Who We Are, How We Serve

The Columbia Union Conference coordinates the Seventh-day Adventist Church’s work in the Mid-Atlantic United States, where 140,000 members worship in 843 congregations. We provide administrative support to eight conferences; two healthcare networks; 100 early childhood, elementary and secondary schools; a liberal arts university; a health sciences college; a dozen community services centers; 5 book and health food stores and a radio station.

Mission Values Priorities

We Believe

God is love, power, and splendor—and God is a mystery. His ways are far beyond us, but He still reaches out to us. God is infinite yet intimate, three yet one,
all-knowing yet all-forgiving.

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We are living through an unprecedented time, and while we are not immune to the impact of the coronavirus, we know that we serve an almighty God who sees, who cares and who is an ever-present help in times of trouble. As we journey this crisis together, we are in contact with the leaders of our conferences and institutions, and we are united in our commitment to do all we can to reduce the spread of the virus and help people in our communities. Please join us in praying for an end to COVID-19, and for the health care givers, first responders and other frontline workers who are working tirelessly to save lives.

At this time, our office remains closed to the public, until further notice. Please reach out to members of our administrative and ministry teams, and we will respond as quickly as possible.

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President Dave Weigley

“The angel of the Lord encamps all around those who fear Him, and delivers them” (Ps. 34:7, NKJV).

This verse is so powerful because it reminds us that God is always ready to deliver us, and that we have no reason to be afraid. In my personal experience, I found Psalms 34:7 to be true.

A few years ago, my house caught on fire. My family was at church when it happened, so luckily no one was injured. One of our friends, however, was living with us at the time. She stayed home that Sabbath to watch a couple of baby birds we had found the day before.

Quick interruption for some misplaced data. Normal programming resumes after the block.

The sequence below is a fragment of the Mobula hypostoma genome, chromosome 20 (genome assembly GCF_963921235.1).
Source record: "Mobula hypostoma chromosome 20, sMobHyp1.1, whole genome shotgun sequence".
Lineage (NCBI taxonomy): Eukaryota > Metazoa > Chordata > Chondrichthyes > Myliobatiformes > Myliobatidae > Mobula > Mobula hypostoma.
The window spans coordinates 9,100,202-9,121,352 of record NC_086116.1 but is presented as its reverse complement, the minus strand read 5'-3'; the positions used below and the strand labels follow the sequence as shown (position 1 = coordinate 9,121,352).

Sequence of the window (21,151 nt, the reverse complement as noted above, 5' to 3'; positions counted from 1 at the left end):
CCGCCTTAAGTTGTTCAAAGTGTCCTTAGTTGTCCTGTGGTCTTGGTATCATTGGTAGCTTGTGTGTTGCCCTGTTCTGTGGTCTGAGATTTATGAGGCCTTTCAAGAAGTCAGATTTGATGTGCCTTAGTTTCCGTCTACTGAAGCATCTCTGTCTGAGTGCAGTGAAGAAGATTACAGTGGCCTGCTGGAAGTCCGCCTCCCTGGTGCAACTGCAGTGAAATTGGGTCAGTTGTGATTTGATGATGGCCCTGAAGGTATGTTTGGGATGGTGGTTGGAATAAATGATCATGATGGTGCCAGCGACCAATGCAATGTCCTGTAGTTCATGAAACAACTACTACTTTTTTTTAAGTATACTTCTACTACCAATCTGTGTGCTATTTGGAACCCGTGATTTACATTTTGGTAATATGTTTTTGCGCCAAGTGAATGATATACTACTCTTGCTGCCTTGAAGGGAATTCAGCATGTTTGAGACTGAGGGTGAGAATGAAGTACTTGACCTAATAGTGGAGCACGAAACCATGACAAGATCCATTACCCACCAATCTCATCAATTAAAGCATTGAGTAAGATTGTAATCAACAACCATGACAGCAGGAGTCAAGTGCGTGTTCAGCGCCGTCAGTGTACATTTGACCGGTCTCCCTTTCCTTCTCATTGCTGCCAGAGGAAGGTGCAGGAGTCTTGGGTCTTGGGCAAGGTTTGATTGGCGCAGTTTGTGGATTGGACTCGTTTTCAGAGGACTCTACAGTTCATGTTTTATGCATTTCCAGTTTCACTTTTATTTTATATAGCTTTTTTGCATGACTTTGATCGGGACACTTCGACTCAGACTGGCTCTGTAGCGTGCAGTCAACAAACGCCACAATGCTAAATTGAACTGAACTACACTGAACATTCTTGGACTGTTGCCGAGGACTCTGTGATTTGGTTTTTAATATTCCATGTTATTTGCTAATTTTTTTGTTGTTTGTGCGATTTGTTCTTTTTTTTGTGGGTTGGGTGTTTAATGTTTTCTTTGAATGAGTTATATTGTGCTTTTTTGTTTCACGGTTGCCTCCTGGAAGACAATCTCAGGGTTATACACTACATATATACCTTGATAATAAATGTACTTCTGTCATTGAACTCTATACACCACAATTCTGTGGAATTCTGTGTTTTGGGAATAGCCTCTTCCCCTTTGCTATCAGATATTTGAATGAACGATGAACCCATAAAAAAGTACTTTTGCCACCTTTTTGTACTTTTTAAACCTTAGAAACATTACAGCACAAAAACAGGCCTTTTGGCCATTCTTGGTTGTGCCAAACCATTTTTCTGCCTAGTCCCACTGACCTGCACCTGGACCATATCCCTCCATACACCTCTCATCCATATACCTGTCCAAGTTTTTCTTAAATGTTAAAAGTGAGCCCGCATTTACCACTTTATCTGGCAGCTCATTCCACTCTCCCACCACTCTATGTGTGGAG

“But as for me, I will sing of Your strength; Yes, I shall joyfully sing of Your faithfulness in the morning, for You have been my refuge and a place of refuge on the day of my distress” (Ps. 59:16, NASB).

This verse outlines the many problems, mountainous difficulties, troubling times and numerous enemies that were surrounding David on every side. David opened up his heart to the Lord, and his urgent prayer for help and deliverance poured forth unabated. This surrender of heart has also worked in my life.

“How can you say to your brother, ‘Let me take the speck out of your eye,’ when all the time there is a plank in your own eye? You hypocrite, first take the plank out of your own eye, and then you will see clearly to remove the speck from your brother’s eye” (Matt. 7:4–5, NIV).

Most of us have experienced a time when we’ve completely underestimated someone’s point of view, whether in an argument or in a situation where one lacks confidence to support themselves. I have been on both ends of the spectrum in my education and everyday life, making Matthew 7:4–5 my favorite verse.

“For I know the plans I have for you, declares the Lord, plans for welfare and not for evil, to give you a future and hope” (Jer. 29:11, ESV).

I like this Bible verse because it says God knows what will happen throughout your life, through all your troubles, hardships and times of despair. I think of these as wars between God and Satan, between your guardian angel and Satan’s demons.

But just as God knows the outcome of the whole universe, you choose the outcome of your battles; whether or not you’ll let something ruin your day or try to see the good that can come out of a bad situation. We’ve all had our times of trial. For some it may not have been as bad as others, but it’s up to you whether you choose to let the demons win or let God take command.

“May the God of hope fill you with all joy and peace as you trust in Him, so that you may overflow with hope by the power of the Holy Spirit” (Rom. 15:13, NIV).

This verse is important to me because there was a moment in my life when I felt I was losing everything; that there was no hope. But God showed me there was hope and that I would be fine.

In 2020, my mom got into a terrible car accident. I was sick at home with bronchitis when my mom’s friend called my older brother and told him that she had been in an accident. We talked with the paramedics, and they explained that it was very bad. We rushed to the hospital, and I was very upset because they wouldn’t tell us anything.